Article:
Market attention will be firmly focussed this week on the Chancellor’s Autumn Statement for signs as to the future direction of travel for UK economic policy. The Chancellor, Philip Hammond, is expected to announce some modest infrastructure spending and housing stimulus measures, according to a Reuter’s poll of economists that found widespread expectations of a marked easing-off on deficit reduction. Analyst forecasts range from £10.0bn to £40.0bn as to how much the borrowing projection for fiscal 2017/18 will rise.
The Reuters poll also concluded that the UK is increasingly likely to rely on fiscal policy in the future to stimulate the economy as the Bank of England (BoE) is unlikely to cut interest rates or increase the size of its asset purchase programme again any time soon. The consensus of UK growth forecasts has not changed much in the past month with modest growth of 0.2% expected for the current quarter and for the first quarter of next year. Growth of 1.1% is predicted for 2017 as a whole which is weaker than the BoE’s November forecast level of 1.4%.
Since the vote to leave the European Union, there has been a marked shift in tone about UK economic policy amid political concerns expressed about the limitations of near-zero interest rates. The change in outlook was underscored by the BoE’s recent decision to dramatically revise up its near-term growth forecast while also making clear that a weak sterling exchange rate and expected higher inflation may prevent it from doing much more. The change also fits with a global trend that has seen a run on major sovereign bond markets since Republican Donald Trump was elected the next U.S. president on fears that U.S. interest rates will rise sooner and quicker than previously expected.
The future direction of UK interest rates appears to have been thrown into confusion after the latest CPI inflation figure of 0.9% was announced last week which was well below market expectations for a rise of 1.2%. After the August interest rate move to 0.25%, analysts believe that the intention of the Monetary Policy Committee (MPC) was for interest rates to remain below 0.50% for a sustained period and would probably fall even further to 0.10% by year-end. But the post-Brexit economy appears to be showing enough resilience to dispel those thoughts. While markets are a long way from predicting an imminent UK interest rate rise, the yield on UK ten-year gilts would appear to indicate that one may be edging closer.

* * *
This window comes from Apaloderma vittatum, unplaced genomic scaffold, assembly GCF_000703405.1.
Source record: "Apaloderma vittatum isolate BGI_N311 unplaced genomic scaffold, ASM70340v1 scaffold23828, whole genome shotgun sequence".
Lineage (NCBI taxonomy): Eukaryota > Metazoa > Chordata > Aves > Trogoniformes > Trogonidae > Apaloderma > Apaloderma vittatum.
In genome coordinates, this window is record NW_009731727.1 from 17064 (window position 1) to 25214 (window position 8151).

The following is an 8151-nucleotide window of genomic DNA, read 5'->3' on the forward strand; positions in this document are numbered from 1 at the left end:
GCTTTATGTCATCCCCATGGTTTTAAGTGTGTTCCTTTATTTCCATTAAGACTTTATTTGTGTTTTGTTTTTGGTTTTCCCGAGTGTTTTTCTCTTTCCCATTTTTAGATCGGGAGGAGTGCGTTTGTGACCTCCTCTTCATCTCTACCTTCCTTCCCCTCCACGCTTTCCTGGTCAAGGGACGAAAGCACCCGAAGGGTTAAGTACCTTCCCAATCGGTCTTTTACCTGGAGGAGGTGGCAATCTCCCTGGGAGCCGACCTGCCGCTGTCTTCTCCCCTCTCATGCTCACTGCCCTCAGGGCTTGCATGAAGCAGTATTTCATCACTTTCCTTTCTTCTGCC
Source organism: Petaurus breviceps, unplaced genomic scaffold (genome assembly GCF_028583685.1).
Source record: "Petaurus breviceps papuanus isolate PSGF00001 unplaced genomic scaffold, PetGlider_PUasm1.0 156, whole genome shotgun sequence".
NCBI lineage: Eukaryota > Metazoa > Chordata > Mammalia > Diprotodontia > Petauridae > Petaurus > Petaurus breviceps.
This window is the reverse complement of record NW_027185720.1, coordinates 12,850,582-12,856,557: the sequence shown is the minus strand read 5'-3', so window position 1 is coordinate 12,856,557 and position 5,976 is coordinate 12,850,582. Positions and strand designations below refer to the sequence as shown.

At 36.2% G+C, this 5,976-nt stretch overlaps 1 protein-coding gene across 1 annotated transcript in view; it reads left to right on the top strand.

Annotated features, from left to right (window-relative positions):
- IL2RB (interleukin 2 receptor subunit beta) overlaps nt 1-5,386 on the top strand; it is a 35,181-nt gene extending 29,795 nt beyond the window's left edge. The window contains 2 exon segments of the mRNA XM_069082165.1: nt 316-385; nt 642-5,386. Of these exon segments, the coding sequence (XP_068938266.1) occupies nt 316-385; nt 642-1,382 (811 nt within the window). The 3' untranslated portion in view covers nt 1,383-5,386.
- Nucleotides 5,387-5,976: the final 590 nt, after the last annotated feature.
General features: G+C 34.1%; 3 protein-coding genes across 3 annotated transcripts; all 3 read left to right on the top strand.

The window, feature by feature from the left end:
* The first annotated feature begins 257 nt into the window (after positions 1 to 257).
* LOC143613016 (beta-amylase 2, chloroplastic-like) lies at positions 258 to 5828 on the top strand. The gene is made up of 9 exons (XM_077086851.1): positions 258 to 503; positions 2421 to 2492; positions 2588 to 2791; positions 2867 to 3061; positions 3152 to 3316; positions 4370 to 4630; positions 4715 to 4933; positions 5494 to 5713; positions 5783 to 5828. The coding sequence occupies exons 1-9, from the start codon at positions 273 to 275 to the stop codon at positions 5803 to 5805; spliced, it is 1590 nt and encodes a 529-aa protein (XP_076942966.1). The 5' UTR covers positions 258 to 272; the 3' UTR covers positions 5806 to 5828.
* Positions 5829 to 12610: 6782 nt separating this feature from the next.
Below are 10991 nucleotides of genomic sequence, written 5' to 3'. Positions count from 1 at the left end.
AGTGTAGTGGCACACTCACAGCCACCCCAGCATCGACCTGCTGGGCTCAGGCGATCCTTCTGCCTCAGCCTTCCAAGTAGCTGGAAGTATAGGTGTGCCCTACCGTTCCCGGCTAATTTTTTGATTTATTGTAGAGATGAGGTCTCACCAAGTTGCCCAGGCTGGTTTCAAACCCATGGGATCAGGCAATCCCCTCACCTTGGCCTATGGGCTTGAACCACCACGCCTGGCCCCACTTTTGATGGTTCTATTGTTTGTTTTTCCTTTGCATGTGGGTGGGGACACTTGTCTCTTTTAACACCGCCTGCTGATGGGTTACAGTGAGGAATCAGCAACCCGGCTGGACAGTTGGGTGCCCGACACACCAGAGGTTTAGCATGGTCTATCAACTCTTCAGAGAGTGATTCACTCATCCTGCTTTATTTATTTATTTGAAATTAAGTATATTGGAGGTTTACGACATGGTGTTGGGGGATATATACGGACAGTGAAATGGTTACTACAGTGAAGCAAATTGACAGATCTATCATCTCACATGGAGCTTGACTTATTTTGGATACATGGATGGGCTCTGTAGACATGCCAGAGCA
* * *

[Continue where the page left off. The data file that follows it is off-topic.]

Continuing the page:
Eurozone economic growth is expected to continue at a modest pace over the coming year according to economists in the latest Reuters poll. These views have hardly changed in the five months since the UK voted to exit the European Union (EU) nor since the U.S. election result – with analysts citing political uncertainty as the main factor that is holding back the eurozone from making any more progress on growth. Italy holds a referendum on constitutional reforms less than a week before the next monthly ECB policy meeting and there is a packed calendar next year with national elections scheduled in Germany, France and the Netherlands.
Minutes from last month’s ECB meeting showed that policymakers believe that December could be a key month for setting future monetary policy direction. There was also evidence of concerns expressed by policymakers about weaker wage growth suggesting that further quantitative easing (QE) is possible and which would be a contrary course of action to the strong likelihood of a U.S. interest rate rise next month.
Nationwide Building Society has announced that it is pulling out of commercial property lending in order to focus on its consumer business amid tough economic conditions. When commenting on the latest interim financial results Joe Garner, Chief Executive Officer, stated that the society intends to concentrate on its core purpose of helping society and that commercial real estate does not fit with that vision. The commercial division accounts for only about 1.0% of its assets and has fallen in recent years. The society continues to grow market share while protecting savers from the fall in interest rates at the expense of boosting profits and protecting its margins. Profits fell from £802 million to £696 million in the six months to 30 September 2016. Net mortgage lending was £6.0bn, compared with £4.0bn while Nationwide’s share of the market rose to 34%, up from 21% at its financial year-end.